Writing

Adultism

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“When I was young, my dad used to call [adultism] ‘age discrimination.’ He would talk to me about how unfair it was. When I used to bring it up with other adults in my life, they would laugh at me.”
–September, age 14

“I don’t want to talk to them about it. The adults here just get their way all of the time.”
–Anonymous, age 10

“‘Kidding?’ That’s offensive to kids.”
–Anonymous, age 7

“That was such a ‘teen’ thing to say. So arrogant.”
–Anonymous, adult

“You make a better student than teacher. Teachers tell students what to do.”
–Anonymous, age 12

In an effort to recognize moments of discriminatory adultism, to sit in the discomfort, and to grow from it, we are calling out instances in a series of articles. We invite you to take the journey with us. The first steps are the most difficult, but once you start noticing it becomes hard to stop.

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(Self-Directed) Education is a Political Act

[postmeta author=”Alexander Khost” photo=”/img/tp/alexander-khost.jpg” date=”2020-01-01″]Alexander Khost (he/him) is a father and youth rights advocate. He is the Editor-in-Chief of Tipping Points and founder of Voice of the Children. Read more[/postmeta]

The front page of the 1999 course calendar for the Anarchist Free Space and Free Skool (AFS) of Toronto stated:

Education is a political act. By deepening our knowledge of ourselves and the world around us, sharing skills and exchanging experiences in an egalitarian, non-hierarchical setting free of prejudice, we challenge disempowering habits and broaden our awareness of alternatives to the inequalities of a capitalist society.1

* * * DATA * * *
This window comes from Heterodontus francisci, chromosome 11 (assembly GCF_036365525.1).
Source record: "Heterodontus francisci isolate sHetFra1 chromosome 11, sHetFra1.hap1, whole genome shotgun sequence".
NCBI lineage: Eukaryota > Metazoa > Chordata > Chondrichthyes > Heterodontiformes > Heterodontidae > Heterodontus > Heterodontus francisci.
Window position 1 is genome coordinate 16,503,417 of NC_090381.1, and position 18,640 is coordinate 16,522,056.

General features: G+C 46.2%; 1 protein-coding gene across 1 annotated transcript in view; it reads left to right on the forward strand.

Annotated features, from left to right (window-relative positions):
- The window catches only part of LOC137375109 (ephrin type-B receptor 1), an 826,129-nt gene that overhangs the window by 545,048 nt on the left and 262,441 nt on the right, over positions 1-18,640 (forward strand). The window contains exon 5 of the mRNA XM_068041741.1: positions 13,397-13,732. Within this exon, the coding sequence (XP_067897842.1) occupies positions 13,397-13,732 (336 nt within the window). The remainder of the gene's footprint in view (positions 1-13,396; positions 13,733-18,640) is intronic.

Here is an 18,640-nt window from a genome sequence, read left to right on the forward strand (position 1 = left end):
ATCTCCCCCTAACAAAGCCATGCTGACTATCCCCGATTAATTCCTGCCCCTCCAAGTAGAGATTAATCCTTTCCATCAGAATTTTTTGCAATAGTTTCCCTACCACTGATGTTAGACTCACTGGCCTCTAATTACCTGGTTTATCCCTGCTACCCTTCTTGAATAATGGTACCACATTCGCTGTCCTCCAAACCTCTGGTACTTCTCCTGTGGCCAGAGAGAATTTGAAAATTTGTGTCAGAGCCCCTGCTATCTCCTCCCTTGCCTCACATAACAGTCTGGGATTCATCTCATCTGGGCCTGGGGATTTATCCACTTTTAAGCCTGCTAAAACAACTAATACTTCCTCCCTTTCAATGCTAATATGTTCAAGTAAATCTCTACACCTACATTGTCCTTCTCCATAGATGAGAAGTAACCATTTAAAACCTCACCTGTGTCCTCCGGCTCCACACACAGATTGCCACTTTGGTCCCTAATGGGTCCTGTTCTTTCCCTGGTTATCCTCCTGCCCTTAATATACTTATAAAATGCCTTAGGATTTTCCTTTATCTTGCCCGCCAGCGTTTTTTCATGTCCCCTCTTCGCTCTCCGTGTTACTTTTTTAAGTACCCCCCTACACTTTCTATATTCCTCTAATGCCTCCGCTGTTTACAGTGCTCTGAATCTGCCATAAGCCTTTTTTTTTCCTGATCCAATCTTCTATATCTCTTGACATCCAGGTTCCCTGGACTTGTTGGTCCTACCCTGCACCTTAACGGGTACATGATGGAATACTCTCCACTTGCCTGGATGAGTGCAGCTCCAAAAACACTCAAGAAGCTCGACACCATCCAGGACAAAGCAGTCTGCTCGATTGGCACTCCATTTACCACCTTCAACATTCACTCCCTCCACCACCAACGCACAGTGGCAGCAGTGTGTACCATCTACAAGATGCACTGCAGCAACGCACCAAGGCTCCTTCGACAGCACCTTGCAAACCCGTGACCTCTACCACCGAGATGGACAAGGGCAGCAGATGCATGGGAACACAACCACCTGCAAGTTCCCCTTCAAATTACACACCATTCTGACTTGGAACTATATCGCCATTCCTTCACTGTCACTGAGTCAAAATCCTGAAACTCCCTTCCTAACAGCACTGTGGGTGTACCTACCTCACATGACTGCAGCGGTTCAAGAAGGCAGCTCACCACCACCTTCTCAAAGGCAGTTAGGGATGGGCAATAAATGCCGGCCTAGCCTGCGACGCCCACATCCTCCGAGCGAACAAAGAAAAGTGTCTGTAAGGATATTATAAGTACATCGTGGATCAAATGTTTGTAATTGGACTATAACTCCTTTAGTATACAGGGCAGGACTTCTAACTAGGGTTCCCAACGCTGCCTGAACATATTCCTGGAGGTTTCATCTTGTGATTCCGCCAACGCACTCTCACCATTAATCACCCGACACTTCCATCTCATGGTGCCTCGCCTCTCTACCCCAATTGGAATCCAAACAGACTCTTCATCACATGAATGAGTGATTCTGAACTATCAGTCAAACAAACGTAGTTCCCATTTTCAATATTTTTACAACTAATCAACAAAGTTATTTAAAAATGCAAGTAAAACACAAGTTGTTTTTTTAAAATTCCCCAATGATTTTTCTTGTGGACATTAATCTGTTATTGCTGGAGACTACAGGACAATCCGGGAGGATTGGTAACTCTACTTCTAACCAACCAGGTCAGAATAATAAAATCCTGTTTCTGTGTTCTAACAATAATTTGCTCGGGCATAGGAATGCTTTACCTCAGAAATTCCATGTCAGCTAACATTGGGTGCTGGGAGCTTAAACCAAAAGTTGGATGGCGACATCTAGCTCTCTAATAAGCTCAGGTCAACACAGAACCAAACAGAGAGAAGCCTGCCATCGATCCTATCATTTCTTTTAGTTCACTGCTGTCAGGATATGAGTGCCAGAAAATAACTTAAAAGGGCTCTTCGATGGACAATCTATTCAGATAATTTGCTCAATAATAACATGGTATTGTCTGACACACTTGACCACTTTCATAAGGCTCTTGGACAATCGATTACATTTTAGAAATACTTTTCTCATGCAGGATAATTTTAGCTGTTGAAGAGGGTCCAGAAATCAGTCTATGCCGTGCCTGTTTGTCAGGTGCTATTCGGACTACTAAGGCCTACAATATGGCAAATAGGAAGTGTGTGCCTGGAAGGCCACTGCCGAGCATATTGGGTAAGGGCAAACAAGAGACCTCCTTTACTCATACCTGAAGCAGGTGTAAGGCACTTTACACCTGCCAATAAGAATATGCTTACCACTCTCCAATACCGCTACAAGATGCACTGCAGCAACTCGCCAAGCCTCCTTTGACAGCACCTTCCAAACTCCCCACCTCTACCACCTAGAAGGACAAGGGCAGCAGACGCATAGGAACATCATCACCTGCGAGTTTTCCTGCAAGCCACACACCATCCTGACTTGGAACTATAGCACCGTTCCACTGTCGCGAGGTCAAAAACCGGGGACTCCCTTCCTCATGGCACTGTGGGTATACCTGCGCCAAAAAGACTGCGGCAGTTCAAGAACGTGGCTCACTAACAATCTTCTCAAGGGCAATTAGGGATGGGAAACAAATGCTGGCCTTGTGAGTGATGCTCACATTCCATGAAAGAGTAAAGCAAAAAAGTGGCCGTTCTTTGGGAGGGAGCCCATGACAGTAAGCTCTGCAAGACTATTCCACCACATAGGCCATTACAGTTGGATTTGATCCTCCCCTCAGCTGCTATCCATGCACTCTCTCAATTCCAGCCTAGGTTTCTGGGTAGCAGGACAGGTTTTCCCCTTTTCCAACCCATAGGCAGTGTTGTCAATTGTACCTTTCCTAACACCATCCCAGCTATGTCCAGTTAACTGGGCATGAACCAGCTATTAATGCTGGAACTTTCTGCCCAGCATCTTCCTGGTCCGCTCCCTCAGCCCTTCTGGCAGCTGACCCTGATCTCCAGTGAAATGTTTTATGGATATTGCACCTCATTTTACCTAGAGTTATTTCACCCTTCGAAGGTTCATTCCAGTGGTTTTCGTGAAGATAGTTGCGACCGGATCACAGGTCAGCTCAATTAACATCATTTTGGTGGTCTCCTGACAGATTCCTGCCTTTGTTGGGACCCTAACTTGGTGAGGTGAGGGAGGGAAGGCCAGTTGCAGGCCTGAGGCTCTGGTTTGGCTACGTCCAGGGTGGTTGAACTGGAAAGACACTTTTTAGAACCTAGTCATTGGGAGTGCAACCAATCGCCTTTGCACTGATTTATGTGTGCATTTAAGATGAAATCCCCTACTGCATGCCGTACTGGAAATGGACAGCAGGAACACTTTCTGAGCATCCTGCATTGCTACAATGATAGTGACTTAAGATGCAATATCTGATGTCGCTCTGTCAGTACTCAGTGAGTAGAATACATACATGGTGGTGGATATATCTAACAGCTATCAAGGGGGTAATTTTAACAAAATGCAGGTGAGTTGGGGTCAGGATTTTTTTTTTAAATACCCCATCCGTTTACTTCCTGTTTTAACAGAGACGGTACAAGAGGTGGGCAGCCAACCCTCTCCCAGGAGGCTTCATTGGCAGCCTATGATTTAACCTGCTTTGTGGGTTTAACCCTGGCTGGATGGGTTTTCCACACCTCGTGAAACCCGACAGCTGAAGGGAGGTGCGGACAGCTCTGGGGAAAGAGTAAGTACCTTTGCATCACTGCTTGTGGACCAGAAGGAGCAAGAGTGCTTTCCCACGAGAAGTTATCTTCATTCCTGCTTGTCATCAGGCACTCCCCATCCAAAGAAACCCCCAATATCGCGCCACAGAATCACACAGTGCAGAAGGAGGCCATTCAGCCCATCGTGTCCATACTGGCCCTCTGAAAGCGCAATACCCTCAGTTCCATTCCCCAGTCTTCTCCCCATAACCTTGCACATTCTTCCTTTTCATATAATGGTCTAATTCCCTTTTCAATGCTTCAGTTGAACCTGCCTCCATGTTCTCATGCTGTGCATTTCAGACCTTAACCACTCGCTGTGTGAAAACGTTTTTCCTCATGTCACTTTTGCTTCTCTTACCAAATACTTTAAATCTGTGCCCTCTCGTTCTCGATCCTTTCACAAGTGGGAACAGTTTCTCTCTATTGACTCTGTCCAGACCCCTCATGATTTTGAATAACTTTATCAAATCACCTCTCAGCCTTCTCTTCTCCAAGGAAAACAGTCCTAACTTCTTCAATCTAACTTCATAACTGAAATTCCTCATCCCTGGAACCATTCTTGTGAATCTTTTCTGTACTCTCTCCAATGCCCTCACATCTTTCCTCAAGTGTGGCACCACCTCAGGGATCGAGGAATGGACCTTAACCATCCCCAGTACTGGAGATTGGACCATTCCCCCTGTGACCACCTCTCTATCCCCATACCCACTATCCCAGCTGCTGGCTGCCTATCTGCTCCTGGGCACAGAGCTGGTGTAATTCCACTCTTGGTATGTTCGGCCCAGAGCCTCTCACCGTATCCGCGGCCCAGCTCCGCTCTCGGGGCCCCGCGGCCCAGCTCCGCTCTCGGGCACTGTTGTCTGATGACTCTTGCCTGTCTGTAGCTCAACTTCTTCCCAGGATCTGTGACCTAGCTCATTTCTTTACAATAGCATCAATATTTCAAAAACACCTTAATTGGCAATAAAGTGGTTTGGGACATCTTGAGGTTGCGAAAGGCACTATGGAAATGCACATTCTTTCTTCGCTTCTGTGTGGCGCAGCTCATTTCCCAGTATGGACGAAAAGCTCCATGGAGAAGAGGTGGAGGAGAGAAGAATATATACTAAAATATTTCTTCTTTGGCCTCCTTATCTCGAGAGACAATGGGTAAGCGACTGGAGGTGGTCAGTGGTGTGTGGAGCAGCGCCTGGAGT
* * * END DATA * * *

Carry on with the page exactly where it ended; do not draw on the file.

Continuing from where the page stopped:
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The Misuse of Words

[postmeta author=”Alexander Khost” photo=”/img/tp/alexander-khost.jpg” date=”2019-12-26″]Alexander Khost (he/him) is a father and youth rights advocate. He is the Editor-in-Chief of Tipping Points and founder of Voice of the Children. Read more[/postmeta]

I grew up being an “ah, you know what I mean,” kind of a person, using words in the same manner as I consume sandwiches at my rushed lunchtime at the SDE center I work at: just get something in there and make it work. That meant that I often used dangerously inaccurate words that I slowly realized were causing a lot of misunderstandings and a lot of miscommunication (along with a lot of peanut butter and jelly sandwiches).

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The Art of Self-Direction

[postmeta author=”Alexander Khost” photo=”/img/tp/alexander-khost.jpg” date=”2019-09-24″]Alexander Khost (he/him) is a father and youth rights advocate. He is the Editor-in-Chief of Tipping Points and founder of Voice of the Children. Read more[/postmeta]

This past May I was invited to Istanbul to give a talk at an alternative education conference. Upon arrival, I found out that after translation time was accounted for, I had only about 20 minutes for my main presentation on Self-Directed Education. How does one explain Self-Directed Education in 20 minutes? I walked on stage, and gave it my best shot with this story:

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An Interview with Jim Flannery

[postmeta author=”Alexander Khost” photo=”/img/tp/alexander-khost.jpg” date=”2019-05-15″]Alexander Khost (he/him) is a father and youth rights advocate. He is the Editor-in-Chief of Tipping Points and founder of Voice of the Children. Read more[/postmeta]

“You’re basically saying, ‘Oh so, I get to choose whether I walk through the door or whether you’re gonna drag me through the door. And I get to choose which experience I have.’ And so, there are these ways of kind of giving the illusion of choice if you don’t really look at this as a human rights issue.”

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Seas Rising Up, Youth Rising Up

[postmeta author=”Alexander Khost” photo=”/img/tp/alexander-khost.jpg” date=”2019-03-18″]Alexander Khost (he/him) is a father and youth rights advocate. He is the Editor-in-Chief of Tipping Points and founder of Voice of the Children. Read more[/postmeta]

Seas Rising Up!

[img class=”p0 caption-outside breakout” src=”/img/tp/2019/11507-khost-1.jpg” align=”right” width=”450px” alt=”Youth Climate Strike, City Hall, New York City, March 15, 2019″]Outside City Hall in NYC on Friday, photo by James Khost[/img]